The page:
Par dion1 le 16 January 2008 à 08:13
(L to R) Gary Young, Chuck Hatfield & Paul O'Lone.
The Len-Dells (Philadelphia)
aka The Ly-Dells aka The Four Casts
Gary "Skin" Young (Lead,Falsetto, Baritone & Bass)
Chuck "Casino" Hatfield (First & Second Tenor)
Paul "Two Ply" O'Lone (Baritone & Bass)
1961 - Wizard Of Love / Let This Night Last (Master 251/Apex 76760)
1961 - Genie Of The Lamp / Teenage Tears (Master 111)
1962 - Book Of Songs / Hear That Train (SCA 18001)
1963 - Karen / Doin’ The Wiggle Wobble (Roulette 4493)
1964 - Three little Monkeys / Playing Hide & Seek (Southern Sound 122)
1978 - Sherry / Little Lover (King Tut 177)
1989 - Get Off Your High Horse / Oh What A Beautiful Thing (Wonder World 351)
Freddy Cannon bb The Ly-Dells
1962 - Broadway / What's Gonna…(Not Them) (Swan 4117/Quality 1436)
Wee Willie Weaver (Boss-Tones) bb The Ly-Dells
1963 - You're Gonna Be So Glad / Automatic Reaction (Tandy 101)
1964 - Don't Be A Litter Bug / Maryann (Reach 2)
1964 - The Monkey’s Dead (Reach)
The Four Casts
1964 - Stormy Weather / Working at the Factory (Atlantic 2228)
Hailing from the city of brotherly love, Philadelphia Pa., The Ly-Dells emerged in 1959, during the tail end of the doo-wop era. like many of their contempories from philly, Dovells, Danny & the Juniors, Billy & the Essentials, the Ly-Dells brought a different approach harking back to the harmony structures of the mid 1950’s. The group’s members, Chuck (Casino) Hatfield, Gary (Skin) Young, Paul (Two Ply) O’lone, Bob Oslar (…and various singers featured on their recordings : Billy Daniels, Jackie Butler, Frank Malett , Rich Wetzel) Came from the 46th and Samson, and 64th and Vine St. Section of West Philadelphia. Around 1961, the act caught the eye of music impresario Inez Ryan of Ridley Park. Ryan would soon manage and handle direction of the group. The Ly-Dells intial waxing of “Wizard Of Love” and “Let This Night Last” came in the summer of 61’. Released on Master records (Master 101). Both sides were recorded at Philly’s sound plus studios, which were owned by Don & Tony Luis, who in return, received production credits on the 45 label. The record was distributed nationally by Morris Levy’s Roulette records.
“Wizard Of Love”, was an immediate hit locally, with the help of airplay on WIBG and WFIL. Cash Box magazine listed the record on august 5th as their 14 pick out of 50, that could soon enter their top 100, and later that month it was a huge success in New York, reaching 8 two weeks in a row on WABC’S music survey. By september 25th, it peaked nationally at 54 on Billboard’s hot 100. Toward the end of 1961, the writing team of Hatfield & O’lone came up with a song much in the formula of “Wizard”, entitled “Genie Of The Lamp” backed with the great up-tempo “Teenage Tears”. Once again, the 45 was released on the Master label (Master 111 ) with distribution by SCA and Swan records.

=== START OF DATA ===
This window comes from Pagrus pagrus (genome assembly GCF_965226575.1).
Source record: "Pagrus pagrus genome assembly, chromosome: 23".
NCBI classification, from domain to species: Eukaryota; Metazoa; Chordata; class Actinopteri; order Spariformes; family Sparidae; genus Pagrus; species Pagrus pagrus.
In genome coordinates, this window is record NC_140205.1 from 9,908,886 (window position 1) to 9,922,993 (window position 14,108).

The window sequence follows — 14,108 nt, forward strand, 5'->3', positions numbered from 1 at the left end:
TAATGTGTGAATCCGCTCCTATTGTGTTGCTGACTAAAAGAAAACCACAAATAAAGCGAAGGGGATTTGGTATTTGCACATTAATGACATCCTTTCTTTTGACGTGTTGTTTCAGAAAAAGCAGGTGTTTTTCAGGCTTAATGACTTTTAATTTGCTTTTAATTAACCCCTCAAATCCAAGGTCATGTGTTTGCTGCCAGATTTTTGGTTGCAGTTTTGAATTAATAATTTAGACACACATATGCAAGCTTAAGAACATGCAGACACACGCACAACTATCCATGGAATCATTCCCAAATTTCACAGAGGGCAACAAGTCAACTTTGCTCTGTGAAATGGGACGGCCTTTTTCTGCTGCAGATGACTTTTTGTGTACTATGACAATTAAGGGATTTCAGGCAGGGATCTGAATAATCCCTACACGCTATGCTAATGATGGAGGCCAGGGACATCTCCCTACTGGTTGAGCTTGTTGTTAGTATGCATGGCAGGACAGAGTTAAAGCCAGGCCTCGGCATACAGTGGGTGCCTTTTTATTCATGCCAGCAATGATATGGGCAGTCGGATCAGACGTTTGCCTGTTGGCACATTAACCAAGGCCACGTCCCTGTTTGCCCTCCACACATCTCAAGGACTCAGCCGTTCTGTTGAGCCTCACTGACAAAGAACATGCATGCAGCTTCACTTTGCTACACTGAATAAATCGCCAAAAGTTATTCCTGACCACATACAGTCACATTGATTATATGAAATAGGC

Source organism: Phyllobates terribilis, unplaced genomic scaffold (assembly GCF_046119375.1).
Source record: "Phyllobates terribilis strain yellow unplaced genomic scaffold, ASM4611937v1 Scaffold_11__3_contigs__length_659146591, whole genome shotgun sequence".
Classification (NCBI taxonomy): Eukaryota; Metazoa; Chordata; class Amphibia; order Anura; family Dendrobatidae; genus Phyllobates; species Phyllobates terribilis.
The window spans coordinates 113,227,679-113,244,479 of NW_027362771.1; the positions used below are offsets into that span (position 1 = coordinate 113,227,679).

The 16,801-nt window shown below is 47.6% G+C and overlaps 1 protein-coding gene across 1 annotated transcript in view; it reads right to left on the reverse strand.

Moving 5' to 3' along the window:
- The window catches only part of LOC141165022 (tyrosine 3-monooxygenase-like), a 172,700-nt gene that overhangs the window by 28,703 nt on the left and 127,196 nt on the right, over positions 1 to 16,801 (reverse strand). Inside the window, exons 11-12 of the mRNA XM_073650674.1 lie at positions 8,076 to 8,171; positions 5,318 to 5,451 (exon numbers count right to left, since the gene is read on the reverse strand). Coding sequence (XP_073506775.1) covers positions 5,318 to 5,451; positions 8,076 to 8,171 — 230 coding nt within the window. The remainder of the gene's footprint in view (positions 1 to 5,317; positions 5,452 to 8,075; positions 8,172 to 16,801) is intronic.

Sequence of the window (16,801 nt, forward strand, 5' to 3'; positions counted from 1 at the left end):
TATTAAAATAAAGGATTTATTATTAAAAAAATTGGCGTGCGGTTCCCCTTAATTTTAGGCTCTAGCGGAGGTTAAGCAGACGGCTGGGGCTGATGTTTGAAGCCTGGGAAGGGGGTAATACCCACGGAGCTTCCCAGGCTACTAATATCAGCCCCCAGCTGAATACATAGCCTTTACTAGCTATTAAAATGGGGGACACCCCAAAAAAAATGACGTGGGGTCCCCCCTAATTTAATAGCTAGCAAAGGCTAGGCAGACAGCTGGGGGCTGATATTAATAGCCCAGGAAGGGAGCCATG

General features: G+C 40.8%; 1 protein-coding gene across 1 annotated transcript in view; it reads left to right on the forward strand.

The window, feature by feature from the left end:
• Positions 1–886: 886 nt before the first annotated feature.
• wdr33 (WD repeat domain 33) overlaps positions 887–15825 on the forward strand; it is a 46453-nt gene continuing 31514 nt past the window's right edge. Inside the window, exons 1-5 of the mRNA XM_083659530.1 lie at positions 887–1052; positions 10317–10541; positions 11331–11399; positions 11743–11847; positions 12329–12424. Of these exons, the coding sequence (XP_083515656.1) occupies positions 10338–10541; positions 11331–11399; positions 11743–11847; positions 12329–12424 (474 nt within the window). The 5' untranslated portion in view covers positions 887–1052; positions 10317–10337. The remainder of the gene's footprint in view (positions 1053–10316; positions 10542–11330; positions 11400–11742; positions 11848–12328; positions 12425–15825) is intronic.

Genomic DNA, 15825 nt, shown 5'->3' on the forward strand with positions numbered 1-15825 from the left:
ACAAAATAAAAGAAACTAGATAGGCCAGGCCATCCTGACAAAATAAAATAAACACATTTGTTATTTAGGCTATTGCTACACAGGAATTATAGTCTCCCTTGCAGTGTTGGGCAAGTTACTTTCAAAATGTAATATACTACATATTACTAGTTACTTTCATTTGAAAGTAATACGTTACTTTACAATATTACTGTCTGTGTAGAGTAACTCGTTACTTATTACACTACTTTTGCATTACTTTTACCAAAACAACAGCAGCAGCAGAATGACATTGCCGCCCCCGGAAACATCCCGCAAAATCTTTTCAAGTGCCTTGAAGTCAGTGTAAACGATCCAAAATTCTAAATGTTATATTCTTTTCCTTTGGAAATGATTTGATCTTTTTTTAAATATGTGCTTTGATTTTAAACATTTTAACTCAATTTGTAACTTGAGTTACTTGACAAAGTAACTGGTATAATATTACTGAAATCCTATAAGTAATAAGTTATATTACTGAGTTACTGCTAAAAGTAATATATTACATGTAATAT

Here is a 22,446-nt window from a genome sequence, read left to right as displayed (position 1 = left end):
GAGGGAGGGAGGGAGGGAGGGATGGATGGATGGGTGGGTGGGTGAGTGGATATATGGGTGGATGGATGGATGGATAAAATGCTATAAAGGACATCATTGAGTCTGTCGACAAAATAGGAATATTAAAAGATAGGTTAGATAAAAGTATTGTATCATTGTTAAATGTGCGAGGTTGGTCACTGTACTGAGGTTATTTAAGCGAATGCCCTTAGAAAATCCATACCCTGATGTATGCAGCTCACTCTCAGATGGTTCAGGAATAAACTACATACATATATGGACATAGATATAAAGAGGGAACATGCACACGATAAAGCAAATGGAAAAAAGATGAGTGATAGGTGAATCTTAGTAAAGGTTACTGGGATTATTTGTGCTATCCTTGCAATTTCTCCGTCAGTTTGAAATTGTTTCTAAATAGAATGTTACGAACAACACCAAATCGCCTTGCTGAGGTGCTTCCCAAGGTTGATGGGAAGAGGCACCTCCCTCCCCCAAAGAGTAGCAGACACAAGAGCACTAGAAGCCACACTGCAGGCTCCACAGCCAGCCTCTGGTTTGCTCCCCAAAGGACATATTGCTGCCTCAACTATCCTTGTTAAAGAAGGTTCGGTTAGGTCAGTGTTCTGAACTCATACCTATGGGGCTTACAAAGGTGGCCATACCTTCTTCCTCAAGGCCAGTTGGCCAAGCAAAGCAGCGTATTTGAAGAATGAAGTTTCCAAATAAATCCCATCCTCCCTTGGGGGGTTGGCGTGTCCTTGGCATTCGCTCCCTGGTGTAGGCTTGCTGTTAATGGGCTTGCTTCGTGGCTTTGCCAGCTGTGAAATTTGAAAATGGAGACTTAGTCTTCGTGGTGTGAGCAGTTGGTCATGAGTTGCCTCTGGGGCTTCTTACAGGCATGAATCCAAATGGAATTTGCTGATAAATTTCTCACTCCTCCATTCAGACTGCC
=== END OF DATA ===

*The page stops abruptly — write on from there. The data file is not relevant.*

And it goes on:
During 1962, The Ly-Dells would begin a strong relationship with legendary producer Frank Slay. Known for his extraordinary work in the 50’s/60’s’s with Cameo records, Swan records, and association with Bob Crewe, Slay would lend his production talents and regular studio players to the group’s next side ,“Book Of Songs" b/w “Hear That Train”. Recorded at Bell Sound in NYC. & released on Slay’s SCA Label. It was Frank Slay, who at a recording session of Freddy Cannon recruited “the Ly-Dells” to provide the yells during the roller coaster sequence of "Broadway".
The Ly-Dells provided vocal backing for two of Jim Drucker’s compositions on a session held oct.16 1962 at sound plus studios. the songs were “The Day Rock & Roll Dies” and “Now That You’ve Gone”. a later session was conducted march 14, 1963, at Philly’s Reco-Art (later known as Sigma Sound), these sides were cut again, plus two of “the Ly-Dells” songs “Karen" and "Doin The Wiggle Wobble ” (written by Hatfield , O’lone & Drucker) the latter sides were released after resolving some legal issues, by roulette records (roulette 4493) in may 1963.
Their next venture was Hatfield & O’lone pairing up with two of The Boss-Tones (Mope Itty Mope) on a single produced by Jim Drucker, “Stormy Weather” b/w “Working at the Factory". Recording was done at chancellor records , and the sides were shopped to Atlantic records. The record was released in the spring of 1964, under the name of “the Four Casts” (Atlantic 2228) officially, the first d.j. to give it airplay was jerry “the geator” Blavat.
1964 - Ly-Dells/Len-Dells - (Top) Gary Young (Bottom) Chuck Hatfield, Billy Shield & Jackie Butler
Later in 64’, The Ly-Dells would record under the name of “The Len- Dells” with a single on the Reach label entitled “Don't Be A Litter Bug" backed with "Maryann”. The act also recorded the song “The Monkey’s Dead”, written by Drucker, Hatfield, O’Lone and was cut at a sound plus session, but unreleased in 64’.The year 1965, amidst the height of Beatlemania, and demise of the golden age of doo wop, The group would emerge for what would be their final 45 release. The a side “Three Little Monkeys”, was written by Inez Ryan & Tony Luis, and backed with “Playing Hide & Seek” composed by Bob Boulanger under the production of Frank Slay and placed on his Southern Sound label.
Wizard of Love / Let This Night Last Genie Of The Lamp / Teenage Tears
Book Of Songs Hear That Train Karen
Three Little Monkeys Sherry Little Lover
Oh What A Beautiful Thing
Freddy Cannon bb The Ly-Dells
Wee Willie Weaver (Bosstones) bb The Ly-Dells
Automatic Reaction (Tandy 101)
Don't Be A Litter Bug Maryann
The Four Casts
Stormy Weather / Working at the Factory (Atlantic 2228)
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